Tourism Seminar: Professor Tom Baum
Developing policy at a national and regional/ city level to address the skills and wider workforce needs of the tourism industry has been a substantially stalled conversation for the past 25+ years. The questions asked, the research methodologies adopted and the answers/ recommendations proposed have not shifted significantly over time. The focus has been substantially inward looking to the industry and to the potential workforce recruits. As a consequence, both academic and applied public policy research have made but a marginal contribution to our understanding, inter alia, issues such as low remuneration, high labour turnover, skills shortages, poor levels of skills development and poor workplace conditions. As a consequence, there is a need to adopt a radically different approach and mind set in understanding/ explaining the workforce issues faced by tourism and seeking strategies to respond to them.
This seminar will report the process that we have adopted in an ongoing study in Glasgow using a big data approach to associate tourism workforce/ employment challenges with a range of social, economic as well as industry related indicators. The purpose of the study is to develop a broad methodology that will assist cities, regions and countries to better understand the underlying reasons for the workforce challenges they face and to recognise that effective policy responses may be required that are located far from where they have traditionally been sought.
My research interests address the socio-cultural and economic contexts of low skills employment, with particular focus on the hospitality and tourism industry and what change within these contexts means for policy, planning and operations within the sector. This interest stems from over 30 years of experience in the strategic planning and development of vocational and professional education and training, as a research director within the public sector, as an educator in universities and as consultant to the private sector and to public sector, internationally funded projects across five continents. A key focus of my work addresses the role of public and private stakeholders in planning and HRD for the diverse employment environment of hospitality and tourism. Much of my work in this area has been located in developing country contexts in Asia and Africa. I also collaborate in research which addresses related areas of employment including migrant work and episodic, events volunteering.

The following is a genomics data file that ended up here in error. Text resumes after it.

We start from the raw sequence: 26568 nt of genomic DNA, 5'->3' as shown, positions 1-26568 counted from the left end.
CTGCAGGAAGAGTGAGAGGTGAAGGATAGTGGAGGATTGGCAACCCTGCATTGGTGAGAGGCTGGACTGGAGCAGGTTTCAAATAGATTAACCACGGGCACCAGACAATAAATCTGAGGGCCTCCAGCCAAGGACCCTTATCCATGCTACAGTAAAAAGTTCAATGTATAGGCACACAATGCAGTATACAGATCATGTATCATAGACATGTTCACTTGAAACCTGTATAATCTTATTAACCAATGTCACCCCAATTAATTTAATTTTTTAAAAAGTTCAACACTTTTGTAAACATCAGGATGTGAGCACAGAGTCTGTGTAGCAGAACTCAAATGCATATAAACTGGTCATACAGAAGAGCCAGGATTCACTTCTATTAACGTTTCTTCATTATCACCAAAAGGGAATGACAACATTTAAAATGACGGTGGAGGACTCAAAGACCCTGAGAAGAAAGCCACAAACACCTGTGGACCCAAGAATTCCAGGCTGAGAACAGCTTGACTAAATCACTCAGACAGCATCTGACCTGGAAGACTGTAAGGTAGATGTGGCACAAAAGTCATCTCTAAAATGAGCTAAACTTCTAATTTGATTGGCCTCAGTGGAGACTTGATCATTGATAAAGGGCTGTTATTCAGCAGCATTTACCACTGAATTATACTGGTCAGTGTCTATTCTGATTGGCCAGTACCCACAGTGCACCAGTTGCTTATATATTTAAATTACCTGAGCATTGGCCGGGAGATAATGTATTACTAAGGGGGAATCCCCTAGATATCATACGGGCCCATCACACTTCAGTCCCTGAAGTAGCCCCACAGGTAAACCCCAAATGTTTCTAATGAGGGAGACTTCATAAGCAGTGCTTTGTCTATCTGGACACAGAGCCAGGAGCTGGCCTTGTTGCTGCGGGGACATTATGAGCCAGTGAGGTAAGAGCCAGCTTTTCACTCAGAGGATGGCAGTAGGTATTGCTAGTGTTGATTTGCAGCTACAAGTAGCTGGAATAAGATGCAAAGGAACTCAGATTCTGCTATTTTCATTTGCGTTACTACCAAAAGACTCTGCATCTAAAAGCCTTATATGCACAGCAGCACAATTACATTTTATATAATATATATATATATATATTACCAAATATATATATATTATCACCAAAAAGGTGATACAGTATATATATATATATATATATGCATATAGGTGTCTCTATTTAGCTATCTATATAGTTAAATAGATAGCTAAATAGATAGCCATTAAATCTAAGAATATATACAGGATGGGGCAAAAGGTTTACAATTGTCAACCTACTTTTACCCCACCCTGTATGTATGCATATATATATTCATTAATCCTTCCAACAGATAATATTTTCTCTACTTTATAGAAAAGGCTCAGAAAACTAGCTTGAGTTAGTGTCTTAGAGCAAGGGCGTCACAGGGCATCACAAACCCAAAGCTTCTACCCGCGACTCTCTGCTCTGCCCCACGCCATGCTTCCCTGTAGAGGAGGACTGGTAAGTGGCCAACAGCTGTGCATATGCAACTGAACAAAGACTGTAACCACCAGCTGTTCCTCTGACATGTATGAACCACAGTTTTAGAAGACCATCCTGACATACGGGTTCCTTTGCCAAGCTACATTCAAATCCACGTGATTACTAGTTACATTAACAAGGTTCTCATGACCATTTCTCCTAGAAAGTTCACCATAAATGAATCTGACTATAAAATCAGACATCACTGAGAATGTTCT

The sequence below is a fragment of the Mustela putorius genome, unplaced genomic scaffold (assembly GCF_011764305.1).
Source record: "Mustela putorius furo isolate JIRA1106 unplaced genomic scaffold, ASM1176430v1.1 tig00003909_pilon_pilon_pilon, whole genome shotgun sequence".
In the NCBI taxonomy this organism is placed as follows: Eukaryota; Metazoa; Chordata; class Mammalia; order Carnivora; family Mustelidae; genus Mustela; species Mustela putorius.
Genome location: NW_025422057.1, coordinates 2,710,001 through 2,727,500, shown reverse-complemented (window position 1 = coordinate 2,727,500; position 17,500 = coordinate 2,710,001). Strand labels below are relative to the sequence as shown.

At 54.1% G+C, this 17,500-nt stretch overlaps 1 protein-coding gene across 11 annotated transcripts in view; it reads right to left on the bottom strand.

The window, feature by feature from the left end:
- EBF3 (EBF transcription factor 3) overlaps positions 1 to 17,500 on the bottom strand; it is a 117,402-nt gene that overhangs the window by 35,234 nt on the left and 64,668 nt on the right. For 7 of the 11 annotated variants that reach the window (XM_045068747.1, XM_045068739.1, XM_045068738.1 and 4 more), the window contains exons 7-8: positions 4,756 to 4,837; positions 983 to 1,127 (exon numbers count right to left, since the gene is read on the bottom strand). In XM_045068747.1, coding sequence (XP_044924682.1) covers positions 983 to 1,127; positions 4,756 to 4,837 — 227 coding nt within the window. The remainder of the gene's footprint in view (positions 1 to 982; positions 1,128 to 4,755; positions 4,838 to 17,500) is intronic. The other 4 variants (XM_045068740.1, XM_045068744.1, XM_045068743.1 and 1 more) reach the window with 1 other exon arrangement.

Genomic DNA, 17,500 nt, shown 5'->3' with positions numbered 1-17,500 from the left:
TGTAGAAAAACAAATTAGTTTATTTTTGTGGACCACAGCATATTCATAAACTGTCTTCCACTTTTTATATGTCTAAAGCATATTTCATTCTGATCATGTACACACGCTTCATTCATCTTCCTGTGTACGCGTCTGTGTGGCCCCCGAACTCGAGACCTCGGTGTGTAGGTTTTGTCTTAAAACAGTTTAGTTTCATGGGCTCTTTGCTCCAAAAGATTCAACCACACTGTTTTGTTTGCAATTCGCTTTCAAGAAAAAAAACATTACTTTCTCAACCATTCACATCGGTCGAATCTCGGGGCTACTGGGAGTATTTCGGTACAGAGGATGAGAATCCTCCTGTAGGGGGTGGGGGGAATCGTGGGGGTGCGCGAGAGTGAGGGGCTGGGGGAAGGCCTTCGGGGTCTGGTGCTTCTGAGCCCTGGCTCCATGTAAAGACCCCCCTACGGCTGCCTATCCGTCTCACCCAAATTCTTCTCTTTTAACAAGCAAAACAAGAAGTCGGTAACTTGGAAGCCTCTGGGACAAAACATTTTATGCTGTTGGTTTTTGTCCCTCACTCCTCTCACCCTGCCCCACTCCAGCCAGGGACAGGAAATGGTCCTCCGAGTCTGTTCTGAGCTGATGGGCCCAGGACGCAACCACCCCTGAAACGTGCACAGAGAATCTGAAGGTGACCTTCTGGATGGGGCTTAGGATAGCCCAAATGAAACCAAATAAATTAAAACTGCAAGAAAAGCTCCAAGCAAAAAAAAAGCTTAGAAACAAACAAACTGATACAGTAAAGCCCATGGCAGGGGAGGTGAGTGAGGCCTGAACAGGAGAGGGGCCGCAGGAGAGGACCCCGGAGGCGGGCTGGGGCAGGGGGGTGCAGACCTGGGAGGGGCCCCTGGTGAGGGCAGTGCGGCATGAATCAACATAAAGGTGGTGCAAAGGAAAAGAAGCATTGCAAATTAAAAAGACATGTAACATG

I am currently the Head of Department in the Department of HRM in the University of Strathclyde, having previously spent 7 years heading up the former Department of Hospitality and Tourism Management and The Scottish Hotel School. I have published extensively on themes relating to people and work within hospitality and tourism. I has also supervised over 35 successful PhD students working in this and related areas of HRD in tourism and hospitality and have been an examiner for over 50 doctoral candidates.
I am seemingly addicted to the acquisition of academic qualifications. I have a BA (Hons) and MA in education by research from the University of Wales, an MPhil in educational development from Nottingham Trent University and a PhD with a focus on tourism labour markets from the University of Strathclyde. I have recently been examined for my DLitt from the University of Strathclyde, representing my research of over 30 years into the tourism and hospitality workforce. I will graduate in November and will start looking around for my next project!
My current funded and collaborative research projects (beyond my on-going work with WORTS colleagues here in UQ and Griffiths) are in the following areas:
- Low skills work in a smart city: Developing an analytical framework for policy-informing research into tourism employment in Glasgow and Manila
- Sustainable HRM and the development of tourism in Africa
- The changing role of HRM in the hotel sector – a case study of the Crieff Hydro Hotel Group (building on earlier conceptual work with Solnet and Kralj)
- The changing hospitality workforce in Cyprus
- Tourism employment and human rights in Vietnam